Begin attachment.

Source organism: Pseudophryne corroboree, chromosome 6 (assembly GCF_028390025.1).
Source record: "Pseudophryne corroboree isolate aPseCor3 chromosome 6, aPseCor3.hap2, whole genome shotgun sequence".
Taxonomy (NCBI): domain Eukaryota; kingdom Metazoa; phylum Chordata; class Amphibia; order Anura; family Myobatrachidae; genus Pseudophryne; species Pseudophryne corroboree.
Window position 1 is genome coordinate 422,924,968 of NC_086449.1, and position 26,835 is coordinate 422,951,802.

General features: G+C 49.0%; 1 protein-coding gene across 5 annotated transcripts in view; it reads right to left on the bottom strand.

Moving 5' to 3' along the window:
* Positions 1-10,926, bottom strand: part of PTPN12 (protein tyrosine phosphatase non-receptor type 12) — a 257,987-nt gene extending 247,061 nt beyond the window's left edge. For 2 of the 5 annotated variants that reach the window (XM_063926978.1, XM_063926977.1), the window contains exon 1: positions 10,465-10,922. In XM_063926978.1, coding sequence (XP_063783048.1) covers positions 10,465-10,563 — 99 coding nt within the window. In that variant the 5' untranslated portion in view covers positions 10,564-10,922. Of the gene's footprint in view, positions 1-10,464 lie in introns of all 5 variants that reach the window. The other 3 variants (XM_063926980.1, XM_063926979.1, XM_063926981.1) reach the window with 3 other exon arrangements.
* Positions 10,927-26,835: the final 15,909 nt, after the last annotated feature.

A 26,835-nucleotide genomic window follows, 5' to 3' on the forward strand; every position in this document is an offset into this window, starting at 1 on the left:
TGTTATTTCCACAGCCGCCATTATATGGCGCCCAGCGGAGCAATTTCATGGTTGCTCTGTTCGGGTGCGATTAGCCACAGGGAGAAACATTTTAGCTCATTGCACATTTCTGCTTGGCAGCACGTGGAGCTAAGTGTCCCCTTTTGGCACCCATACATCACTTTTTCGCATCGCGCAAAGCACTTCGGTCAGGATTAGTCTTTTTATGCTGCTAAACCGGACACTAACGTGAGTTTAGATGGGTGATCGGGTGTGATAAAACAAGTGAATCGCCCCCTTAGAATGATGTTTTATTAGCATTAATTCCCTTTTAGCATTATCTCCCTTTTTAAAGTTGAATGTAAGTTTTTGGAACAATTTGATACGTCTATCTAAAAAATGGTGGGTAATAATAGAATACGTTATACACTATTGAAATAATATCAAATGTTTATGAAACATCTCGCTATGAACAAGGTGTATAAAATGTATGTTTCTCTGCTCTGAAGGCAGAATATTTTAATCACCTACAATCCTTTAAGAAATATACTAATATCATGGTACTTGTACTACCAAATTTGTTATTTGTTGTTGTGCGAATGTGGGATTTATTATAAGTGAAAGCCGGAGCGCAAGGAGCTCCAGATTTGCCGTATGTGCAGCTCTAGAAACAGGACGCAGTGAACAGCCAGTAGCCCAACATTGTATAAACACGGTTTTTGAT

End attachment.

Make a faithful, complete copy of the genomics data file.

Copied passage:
Source organism: Pseudophryne corroboree, chromosome 6 (assembly GCF_028390025.1).
Source record: "Pseudophryne corroboree isolate aPseCor3 chromosome 6, aPseCor3.hap2, whole genome shotgun sequence".
Taxonomy (NCBI): domain Eukaryota; kingdom Metazoa; phylum Chordata; class Amphibia; order Anura; family Myobatrachidae; genus Pseudophryne; species Pseudophryne corroboree.
Window position 1 is genome coordinate 422,924,968 of NC_086449.1, and position 26,835 is coordinate 422,951,802.

General features: G+C 49.0%; 1 protein-coding gene across 5 annotated transcripts in view; it reads right to left on the bottom strand.

Moving 5' to 3' along the window:
* Positions 1-10,926, bottom strand: part of PTPN12 (protein tyrosine phosphatase non-receptor type 12) — a 257,987-nt gene extending 247,061 nt beyond the window's left edge. For 2 of the 5 annotated variants that reach the window (XM_063926978.1, XM_063926977.1), the window contains exon 1: positions 10,465-10,922. In XM_063926978.1, coding sequence (XP_063783048.1) covers positions 10,465-10,563 — 99 coding nt within the window. In that variant the 5' untranslated portion in view covers positions 10,564-10,922. Of the gene's footprint in view, positions 1-10,464 lie in introns of all 5 variants that reach the window. The other 3 variants (XM_063926980.1, XM_063926979.1, XM_063926981.1) reach the window with 3 other exon arrangements.
* Positions 10,927-26,835: the final 15,909 nt, after the last annotated feature.

A 26,835-nucleotide genomic window follows, 5' to 3' on the forward strand; every position in this document is an offset into this window, starting at 1 on the left:
TGTTATTTCCACAGCCGCCATTATATGGCGCCCAGCGGAGCAATTTCATGGTTGCTCTGTTCGGGTGCGATTAGCCACAGGGAGAAACATTTTAGCTCATTGCACATTTCTGCTTGGCAGCACGTGGAGCTAAGTGTCCCCTTTTGGCACCCATACATCACTTTTTCGCATCGCGCAAAGCACTTCGGTCAGGATTAGTCTTTTTATGCTGCTAAACCGGACACTAACGTGAGTTTAGATGGGTGATCGGGTGTGATAAAACAAGTGAATCGCCCCCTTAGAATGATGTTTTATTAGCATTAATTCCCTTTTAGCATTATCTCCCTTTTTAAAGTTGAATGTAAGTTTTTGGAACAATTTGATACGTCTATCTAAAAAATGGTGGGTAATAATAGAATACGTTATACACTATTGAAATAATATCAAATGTTTATGAAACATCTCGCTATGAACAAGGTGTATAAAATGTATGTTTCTCTGCTCTGAAGGCAGAATATTTTAATCACCTACAATCCTTTAAGAAATATACTAATATCATGGTACTTGTACTACCAAATTTGTTATTTGTTGTTGTGCGAATGTGGGATTTATTATAAGTGAAAGCCGGAGCGCAAGGAGCTCCAGATTTGCCGTATGTGCAGCTCTAGAAACAGGACGCAGTGAACAGCCAGTAGCCCAACATTGTATAAACACGGTTTTTGAT